Gene Blaylock, a longtime firefighter who joined Rural/Metro Fire Department when it began its Knox County operations in 1977, has been named Knox County Fire Chief.
Blaylock started his career as a firefighter at Station 26 on Strawberry Plains Pike and rose to the rank of assistant fire chief. Over the course of his 36-year career, the veteran has served at five stations and received numerous promotions, culminating in his recent advancement to fire chief. The position opened when Jerry Harnish was named Rural/Metro of Tennessee Regional Manager on an interim basis last week, a title that is now permanent.
“Chief Blaylock is part of the fabric here at Rural/Metro,” Harnish said. “He’s been here since operations began, and he is a proven leader. I have full confidence that Gene will continue to provide excellent fire protection coverage to our Rural/Metro Fire Department subscribers in the county.”
In his new role, Blaylock will be responsible for protecting 216,500 residents and operating 15 fire stations in Knox County, 12 of which house paramedic engine companies. He also will oversee strategic planning for the department; disaster planning and response; budget; and oversight of the chief officers.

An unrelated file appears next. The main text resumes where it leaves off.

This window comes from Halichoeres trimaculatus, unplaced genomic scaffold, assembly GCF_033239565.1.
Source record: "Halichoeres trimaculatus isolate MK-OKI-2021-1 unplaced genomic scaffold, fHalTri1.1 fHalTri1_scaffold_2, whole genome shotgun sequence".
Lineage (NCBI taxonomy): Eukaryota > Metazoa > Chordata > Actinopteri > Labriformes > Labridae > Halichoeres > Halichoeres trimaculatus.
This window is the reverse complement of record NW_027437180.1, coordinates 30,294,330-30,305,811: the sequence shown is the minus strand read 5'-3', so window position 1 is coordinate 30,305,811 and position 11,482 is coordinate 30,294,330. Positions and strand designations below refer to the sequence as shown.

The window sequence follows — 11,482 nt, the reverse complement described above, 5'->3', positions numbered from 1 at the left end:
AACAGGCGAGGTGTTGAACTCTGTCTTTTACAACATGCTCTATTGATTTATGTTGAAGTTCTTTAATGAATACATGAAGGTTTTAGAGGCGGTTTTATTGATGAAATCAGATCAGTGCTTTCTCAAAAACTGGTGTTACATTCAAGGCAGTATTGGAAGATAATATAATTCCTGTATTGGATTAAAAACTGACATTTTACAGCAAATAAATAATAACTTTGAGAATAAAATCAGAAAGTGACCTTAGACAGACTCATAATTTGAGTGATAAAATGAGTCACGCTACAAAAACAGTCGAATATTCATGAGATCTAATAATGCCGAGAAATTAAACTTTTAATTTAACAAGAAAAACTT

“When I was a college student, I took a job with Rural/Metro because it gave me time to continue going to school,” Blaylock said. “I liked firefighting so much, I decided to pursue it as a full-time career.”
Blaylock later returned to his studies at UT-Knoxville and earned a degree in business management, a decision he describes as a good one.
“My education has been a big asset, especially in the later years of my career when I’ve taken on more of an administrative role,” said Blaylock, who has numerous firefighter certifications and also is a hazardous materials specialist.
Moving into his new role as fire chief, Blaylock looks forward to working closely with the Emergency Medical Services division.
“Approximately 70 percent of our calls are medical, so cooperation with the EMS side is very important,” said Blaylock. “I have been working as a firefighter for a long time. I just want to continue working with all the men and women on the street to keep providing the quality fire service that we’ve provided for many years.”
The Crossville, Tenn., native moved to Knoxville as a child and was a member of the first freshman class at the old Doyle High School. He and his wife, Debra, currently live in South Knox County. Their son, Logan, is also a firefighter with Rural/Metro and works at Station 16 in Bluegrass.